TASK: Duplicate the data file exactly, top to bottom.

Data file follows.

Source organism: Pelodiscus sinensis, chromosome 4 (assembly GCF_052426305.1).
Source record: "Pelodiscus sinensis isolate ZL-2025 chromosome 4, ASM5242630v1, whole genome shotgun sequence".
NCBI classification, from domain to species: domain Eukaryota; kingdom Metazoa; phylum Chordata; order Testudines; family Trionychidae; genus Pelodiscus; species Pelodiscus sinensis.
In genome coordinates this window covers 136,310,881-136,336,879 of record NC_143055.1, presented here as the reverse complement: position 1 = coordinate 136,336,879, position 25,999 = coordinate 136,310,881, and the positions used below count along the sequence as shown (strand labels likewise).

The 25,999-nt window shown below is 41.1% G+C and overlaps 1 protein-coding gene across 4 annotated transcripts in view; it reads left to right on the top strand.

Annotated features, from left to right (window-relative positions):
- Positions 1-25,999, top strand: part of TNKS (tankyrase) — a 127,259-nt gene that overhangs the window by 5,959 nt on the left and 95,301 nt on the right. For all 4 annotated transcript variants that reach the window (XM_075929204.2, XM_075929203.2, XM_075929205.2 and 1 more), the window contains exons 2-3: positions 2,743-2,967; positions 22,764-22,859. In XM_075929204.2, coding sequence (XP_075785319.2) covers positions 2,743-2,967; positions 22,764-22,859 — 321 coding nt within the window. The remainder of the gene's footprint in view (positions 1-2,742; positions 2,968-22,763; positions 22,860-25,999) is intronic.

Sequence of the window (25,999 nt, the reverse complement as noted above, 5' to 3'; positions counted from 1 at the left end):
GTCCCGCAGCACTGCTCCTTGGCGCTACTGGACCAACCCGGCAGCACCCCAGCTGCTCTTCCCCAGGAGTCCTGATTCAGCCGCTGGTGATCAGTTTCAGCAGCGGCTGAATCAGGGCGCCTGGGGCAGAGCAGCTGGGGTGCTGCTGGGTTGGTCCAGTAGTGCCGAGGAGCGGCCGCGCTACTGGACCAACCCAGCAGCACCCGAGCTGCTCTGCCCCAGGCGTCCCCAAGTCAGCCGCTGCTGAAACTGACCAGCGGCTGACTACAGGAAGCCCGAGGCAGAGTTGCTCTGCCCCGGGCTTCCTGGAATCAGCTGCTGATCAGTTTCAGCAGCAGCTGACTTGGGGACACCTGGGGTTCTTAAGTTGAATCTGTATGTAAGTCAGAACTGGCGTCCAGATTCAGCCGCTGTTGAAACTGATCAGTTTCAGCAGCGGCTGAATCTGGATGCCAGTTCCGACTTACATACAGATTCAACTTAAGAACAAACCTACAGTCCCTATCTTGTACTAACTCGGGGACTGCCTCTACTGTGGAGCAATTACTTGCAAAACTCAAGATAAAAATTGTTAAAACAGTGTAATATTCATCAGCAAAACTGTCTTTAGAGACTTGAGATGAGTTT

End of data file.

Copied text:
Source organism: Pelodiscus sinensis, chromosome 4 (assembly GCF_052426305.1).
Source record: "Pelodiscus sinensis isolate ZL-2025 chromosome 4, ASM5242630v1, whole genome shotgun sequence".
NCBI classification, from domain to species: domain Eukaryota; kingdom Metazoa; phylum Chordata; order Testudines; family Trionychidae; genus Pelodiscus; species Pelodiscus sinensis.
In genome coordinates this window covers 136,310,881-136,336,879 of record NC_143055.1, presented here as the reverse complement: position 1 = coordinate 136,336,879, position 25,999 = coordinate 136,310,881, and the positions used below count along the sequence as shown (strand labels likewise).

The 25,999-nt window shown below is 41.1% G+C and overlaps 1 protein-coding gene across 4 annotated transcripts in view; it reads left to right on the top strand.

Annotated features, from left to right (window-relative positions):
- Positions 1-25,999, top strand: part of TNKS (tankyrase) — a 127,259-nt gene that overhangs the window by 5,959 nt on the left and 95,301 nt on the right. For all 4 annotated transcript variants that reach the window (XM_075929204.2, XM_075929203.2, XM_075929205.2 and 1 more), the window contains exons 2-3: positions 2,743-2,967; positions 22,764-22,859. In XM_075929204.2, coding sequence (XP_075785319.2) covers positions 2,743-2,967; positions 22,764-22,859 — 321 coding nt within the window. The remainder of the gene's footprint in view (positions 1-2,742; positions 2,968-22,763; positions 22,860-25,999) is intronic.

Sequence of the window (25,999 nt, the reverse complement as noted above, 5' to 3'; positions counted from 1 at the left end):
GTCCCGCAGCACTGCTCCTTGGCGCTACTGGACCAACCCGGCAGCACCCCAGCTGCTCTTCCCCAGGAGTCCTGATTCAGCCGCTGGTGATCAGTTTCAGCAGCGGCTGAATCAGGGCGCCTGGGGCAGAGCAGCTGGGGTGCTGCTGGGTTGGTCCAGTAGTGCCGAGGAGCGGCCGCGCTACTGGACCAACCCAGCAGCACCCGAGCTGCTCTGCCCCAGGCGTCCCCAAGTCAGCCGCTGCTGAAACTGACCAGCGGCTGACTACAGGAAGCCCGAGGCAGAGTTGCTCTGCCCCGGGCTTCCTGGAATCAGCTGCTGATCAGTTTCAGCAGCAGCTGACTTGGGGACACCTGGGGTTCTTAAGTTGAATCTGTATGTAAGTCAGAACTGGCGTCCAGATTCAGCCGCTGTTGAAACTGATCAGTTTCAGCAGCGGCTGAATCTGGATGCCAGTTCCGACTTACATACAGATTCAACTTAAGAACAAACCTACAGTCCCTATCTTGTACTAACTCGGGGACTGCCTCTACTGTGGAGCAATTACTTGCAAAACTCAAGATAAAAATTGTTAAAACAGTGTAATATTCATCAGCAAAACTGTCTTTAGAGACTTGAGATGAGTTT